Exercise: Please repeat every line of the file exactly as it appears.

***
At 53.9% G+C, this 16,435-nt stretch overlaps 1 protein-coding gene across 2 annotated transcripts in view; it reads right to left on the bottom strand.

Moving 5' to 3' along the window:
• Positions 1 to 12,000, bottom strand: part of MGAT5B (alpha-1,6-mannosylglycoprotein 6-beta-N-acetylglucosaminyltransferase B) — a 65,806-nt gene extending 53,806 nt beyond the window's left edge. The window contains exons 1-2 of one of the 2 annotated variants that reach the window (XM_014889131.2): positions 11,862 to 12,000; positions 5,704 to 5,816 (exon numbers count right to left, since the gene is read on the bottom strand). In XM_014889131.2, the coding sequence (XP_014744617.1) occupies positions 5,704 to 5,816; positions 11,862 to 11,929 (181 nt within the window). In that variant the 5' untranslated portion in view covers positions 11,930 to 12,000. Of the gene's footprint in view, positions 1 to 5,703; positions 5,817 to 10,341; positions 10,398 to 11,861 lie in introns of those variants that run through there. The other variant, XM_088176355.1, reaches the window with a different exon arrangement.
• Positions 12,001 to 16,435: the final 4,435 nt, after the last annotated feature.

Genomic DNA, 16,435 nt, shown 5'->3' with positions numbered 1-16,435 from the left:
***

At 53.9% G+C, this 16,435-nt stretch overlaps 1 protein-coding gene across 2 annotated transcripts in view; it reads right to left on the bottom strand.

Moving 5' to 3' along the window:
• Positions 1 to 12,000, bottom strand: part of MGAT5B (alpha-1,6-mannosylglycoprotein 6-beta-N-acetylglucosaminyltransferase B) — a 65,806-nt gene extending 53,806 nt beyond the window's left edge. The window contains exons 1-2 of one of the 2 annotated variants that reach the window (XM_014889131.2): positions 11,862 to 12,000; positions 5,704 to 5,816 (exon numbers count right to left, since the gene is read on the bottom strand). In XM_014889131.2, the coding sequence (XP_014744617.1) occupies positions 5,704 to 5,816; positions 11,862 to 11,929 (181 nt within the window). In that variant the 5' untranslated portion in view covers positions 11,930 to 12,000. Of the gene's footprint in view, positions 1 to 5,703; positions 5,817 to 10,341; positions 10,398 to 11,861 lie in introns of those variants that run through there. The other variant, XM_088176355.1, reaches the window with a different exon arrangement.
• Positions 12,001 to 16,435: the final 4,435 nt, after the last annotated feature.

Genomic DNA, 16,435 nt, shown 5'->3' with positions numbered 1-16,435 from the left: